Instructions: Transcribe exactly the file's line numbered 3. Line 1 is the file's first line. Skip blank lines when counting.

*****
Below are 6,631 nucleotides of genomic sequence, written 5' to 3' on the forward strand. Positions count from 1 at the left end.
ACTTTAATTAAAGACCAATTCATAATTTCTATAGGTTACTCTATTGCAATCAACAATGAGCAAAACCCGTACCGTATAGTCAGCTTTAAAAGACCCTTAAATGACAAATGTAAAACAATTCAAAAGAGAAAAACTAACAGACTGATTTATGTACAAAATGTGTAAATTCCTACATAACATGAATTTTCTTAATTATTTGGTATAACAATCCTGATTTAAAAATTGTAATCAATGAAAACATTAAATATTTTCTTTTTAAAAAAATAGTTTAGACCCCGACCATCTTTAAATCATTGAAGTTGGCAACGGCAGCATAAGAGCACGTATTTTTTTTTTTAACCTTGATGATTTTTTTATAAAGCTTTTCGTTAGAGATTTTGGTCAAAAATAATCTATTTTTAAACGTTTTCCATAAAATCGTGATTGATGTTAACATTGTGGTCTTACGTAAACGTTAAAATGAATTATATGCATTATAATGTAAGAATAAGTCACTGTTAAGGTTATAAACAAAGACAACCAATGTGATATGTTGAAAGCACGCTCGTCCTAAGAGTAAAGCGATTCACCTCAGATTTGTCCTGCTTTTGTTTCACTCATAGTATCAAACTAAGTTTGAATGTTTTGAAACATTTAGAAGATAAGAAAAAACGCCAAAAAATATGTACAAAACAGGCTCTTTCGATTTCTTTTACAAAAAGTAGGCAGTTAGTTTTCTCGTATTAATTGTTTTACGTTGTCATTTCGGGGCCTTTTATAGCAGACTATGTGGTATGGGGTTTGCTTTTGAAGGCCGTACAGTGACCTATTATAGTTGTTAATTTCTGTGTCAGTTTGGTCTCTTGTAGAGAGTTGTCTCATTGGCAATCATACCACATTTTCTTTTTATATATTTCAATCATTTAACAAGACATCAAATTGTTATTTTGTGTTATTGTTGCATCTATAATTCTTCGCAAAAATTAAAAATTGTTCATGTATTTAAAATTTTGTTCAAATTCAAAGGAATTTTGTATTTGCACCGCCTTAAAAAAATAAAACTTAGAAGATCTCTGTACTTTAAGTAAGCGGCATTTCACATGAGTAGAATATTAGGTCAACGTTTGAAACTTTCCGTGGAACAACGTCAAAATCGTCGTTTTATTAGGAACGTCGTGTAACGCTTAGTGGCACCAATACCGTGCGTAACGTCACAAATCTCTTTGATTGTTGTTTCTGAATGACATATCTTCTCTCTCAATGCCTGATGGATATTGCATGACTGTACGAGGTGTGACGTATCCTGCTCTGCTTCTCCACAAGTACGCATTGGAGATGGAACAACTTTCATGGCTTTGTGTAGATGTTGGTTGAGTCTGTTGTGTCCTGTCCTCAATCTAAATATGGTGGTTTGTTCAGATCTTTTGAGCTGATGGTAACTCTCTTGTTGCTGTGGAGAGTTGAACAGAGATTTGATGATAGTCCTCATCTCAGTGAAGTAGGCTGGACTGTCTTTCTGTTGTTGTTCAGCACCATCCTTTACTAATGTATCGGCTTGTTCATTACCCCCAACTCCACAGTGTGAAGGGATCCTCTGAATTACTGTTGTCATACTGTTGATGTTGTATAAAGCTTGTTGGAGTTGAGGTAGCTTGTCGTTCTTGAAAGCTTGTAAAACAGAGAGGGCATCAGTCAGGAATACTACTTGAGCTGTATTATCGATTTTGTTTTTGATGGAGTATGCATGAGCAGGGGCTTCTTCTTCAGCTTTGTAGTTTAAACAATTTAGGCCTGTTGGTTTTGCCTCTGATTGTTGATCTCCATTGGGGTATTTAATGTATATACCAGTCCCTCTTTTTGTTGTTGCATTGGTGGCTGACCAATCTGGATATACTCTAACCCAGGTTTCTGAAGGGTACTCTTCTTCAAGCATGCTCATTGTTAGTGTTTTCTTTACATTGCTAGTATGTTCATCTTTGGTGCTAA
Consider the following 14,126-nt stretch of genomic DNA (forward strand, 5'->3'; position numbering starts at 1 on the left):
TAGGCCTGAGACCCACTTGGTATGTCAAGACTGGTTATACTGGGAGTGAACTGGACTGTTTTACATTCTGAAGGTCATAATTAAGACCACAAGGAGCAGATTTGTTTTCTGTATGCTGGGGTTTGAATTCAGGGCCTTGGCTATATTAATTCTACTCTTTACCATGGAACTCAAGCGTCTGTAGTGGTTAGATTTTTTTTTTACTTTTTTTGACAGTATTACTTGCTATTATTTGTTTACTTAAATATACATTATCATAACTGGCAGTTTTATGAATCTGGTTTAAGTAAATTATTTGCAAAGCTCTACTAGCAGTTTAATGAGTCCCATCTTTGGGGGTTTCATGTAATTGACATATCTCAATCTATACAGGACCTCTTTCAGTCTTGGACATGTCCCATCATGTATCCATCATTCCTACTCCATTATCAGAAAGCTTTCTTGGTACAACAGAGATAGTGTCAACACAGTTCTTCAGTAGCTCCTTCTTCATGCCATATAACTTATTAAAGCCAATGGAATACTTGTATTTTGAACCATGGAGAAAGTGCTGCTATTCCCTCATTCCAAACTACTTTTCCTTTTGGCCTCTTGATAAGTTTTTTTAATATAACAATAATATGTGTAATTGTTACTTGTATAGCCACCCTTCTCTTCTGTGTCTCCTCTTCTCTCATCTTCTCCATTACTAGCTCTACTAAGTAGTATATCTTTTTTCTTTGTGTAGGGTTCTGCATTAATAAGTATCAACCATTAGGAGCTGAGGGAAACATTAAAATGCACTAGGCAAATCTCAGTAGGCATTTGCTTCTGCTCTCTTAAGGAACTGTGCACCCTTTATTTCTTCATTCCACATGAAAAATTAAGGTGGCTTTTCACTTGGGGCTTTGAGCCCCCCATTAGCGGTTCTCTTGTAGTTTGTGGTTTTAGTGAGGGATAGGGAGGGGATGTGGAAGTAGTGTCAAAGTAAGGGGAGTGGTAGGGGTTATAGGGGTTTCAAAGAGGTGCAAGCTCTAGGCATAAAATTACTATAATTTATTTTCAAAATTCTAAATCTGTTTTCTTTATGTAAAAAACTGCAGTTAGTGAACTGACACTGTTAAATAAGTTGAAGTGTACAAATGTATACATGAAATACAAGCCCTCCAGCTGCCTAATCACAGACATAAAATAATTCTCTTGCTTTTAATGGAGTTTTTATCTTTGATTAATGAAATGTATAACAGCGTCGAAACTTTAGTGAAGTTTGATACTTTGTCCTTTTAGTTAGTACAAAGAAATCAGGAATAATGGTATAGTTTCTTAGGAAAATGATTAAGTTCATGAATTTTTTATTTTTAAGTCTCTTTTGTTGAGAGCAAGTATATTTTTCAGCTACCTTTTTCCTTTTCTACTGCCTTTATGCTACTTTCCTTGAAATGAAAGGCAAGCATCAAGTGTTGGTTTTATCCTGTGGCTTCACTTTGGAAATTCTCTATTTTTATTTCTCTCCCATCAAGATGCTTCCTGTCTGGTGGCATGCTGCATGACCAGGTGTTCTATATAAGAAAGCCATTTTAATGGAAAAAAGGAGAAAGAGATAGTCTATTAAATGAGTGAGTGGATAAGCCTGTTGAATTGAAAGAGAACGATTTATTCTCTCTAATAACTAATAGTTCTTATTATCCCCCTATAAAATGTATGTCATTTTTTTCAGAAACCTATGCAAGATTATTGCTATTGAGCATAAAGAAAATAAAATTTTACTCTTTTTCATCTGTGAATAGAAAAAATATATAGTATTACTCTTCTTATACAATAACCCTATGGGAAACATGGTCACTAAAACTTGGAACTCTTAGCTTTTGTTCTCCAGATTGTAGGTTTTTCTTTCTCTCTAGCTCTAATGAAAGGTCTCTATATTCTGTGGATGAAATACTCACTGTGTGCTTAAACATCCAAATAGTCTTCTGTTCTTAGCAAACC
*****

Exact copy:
Consider the following 14,126-nt stretch of genomic DNA (forward strand, 5'->3'; position numbering starts at 1 on the left):